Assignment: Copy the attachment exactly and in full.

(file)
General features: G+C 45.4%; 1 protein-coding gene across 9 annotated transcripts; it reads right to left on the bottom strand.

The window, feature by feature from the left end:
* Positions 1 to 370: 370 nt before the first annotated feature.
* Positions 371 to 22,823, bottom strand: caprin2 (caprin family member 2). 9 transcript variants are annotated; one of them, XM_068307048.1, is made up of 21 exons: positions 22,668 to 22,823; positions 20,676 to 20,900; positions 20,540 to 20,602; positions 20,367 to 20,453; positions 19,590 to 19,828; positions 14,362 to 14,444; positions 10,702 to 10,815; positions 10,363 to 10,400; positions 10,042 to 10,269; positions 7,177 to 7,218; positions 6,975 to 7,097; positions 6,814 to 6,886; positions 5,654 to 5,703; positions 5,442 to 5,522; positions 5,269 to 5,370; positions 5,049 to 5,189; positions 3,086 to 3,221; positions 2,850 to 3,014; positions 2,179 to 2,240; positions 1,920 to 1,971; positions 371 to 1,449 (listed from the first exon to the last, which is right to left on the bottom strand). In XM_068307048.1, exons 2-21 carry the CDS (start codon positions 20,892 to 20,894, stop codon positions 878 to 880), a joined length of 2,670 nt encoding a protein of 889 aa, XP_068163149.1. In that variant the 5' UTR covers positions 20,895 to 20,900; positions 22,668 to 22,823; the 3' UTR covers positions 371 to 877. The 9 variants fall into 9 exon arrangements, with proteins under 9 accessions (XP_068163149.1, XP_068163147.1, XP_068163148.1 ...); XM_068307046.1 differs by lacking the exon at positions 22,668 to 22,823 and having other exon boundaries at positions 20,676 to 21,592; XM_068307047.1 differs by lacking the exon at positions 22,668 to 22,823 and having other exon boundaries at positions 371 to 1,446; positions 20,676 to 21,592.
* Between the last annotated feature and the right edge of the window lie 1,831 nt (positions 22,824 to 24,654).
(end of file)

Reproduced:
General features: G+C 45.4%; 1 protein-coding gene across 9 annotated transcripts; it reads right to left on the bottom strand.

The window, feature by feature from the left end:
* Positions 1 to 370: 370 nt before the first annotated feature.
* Positions 371 to 22,823, bottom strand: caprin2 (caprin family member 2). 9 transcript variants are annotated; one of them, XM_068307048.1, is made up of 21 exons: positions 22,668 to 22,823; positions 20,676 to 20,900; positions 20,540 to 20,602; positions 20,367 to 20,453; positions 19,590 to 19,828; positions 14,362 to 14,444; positions 10,702 to 10,815; positions 10,363 to 10,400; positions 10,042 to 10,269; positions 7,177 to 7,218; positions 6,975 to 7,097; positions 6,814 to 6,886; positions 5,654 to 5,703; positions 5,442 to 5,522; positions 5,269 to 5,370; positions 5,049 to 5,189; positions 3,086 to 3,221; positions 2,850 to 3,014; positions 2,179 to 2,240; positions 1,920 to 1,971; positions 371 to 1,449 (listed from the first exon to the last, which is right to left on the bottom strand). In XM_068307048.1, exons 2-21 carry the CDS (start codon positions 20,892 to 20,894, stop codon positions 878 to 880), a joined length of 2,670 nt encoding a protein of 889 aa, XP_068163149.1. In that variant the 5' UTR covers positions 20,895 to 20,900; positions 22,668 to 22,823; the 3' UTR covers positions 371 to 877. The 9 variants fall into 9 exon arrangements, with proteins under 9 accessions (XP_068163149.1, XP_068163147.1, XP_068163148.1 ...); XM_068307046.1 differs by lacking the exon at positions 22,668 to 22,823 and having other exon boundaries at positions 20,676 to 21,592; XM_068307047.1 differs by lacking the exon at positions 22,668 to 22,823 and having other exon boundaries at positions 371 to 1,446; positions 20,676 to 21,592.
* Between the last annotated feature and the right edge of the window lie 1,831 nt (positions 22,824 to 24,654).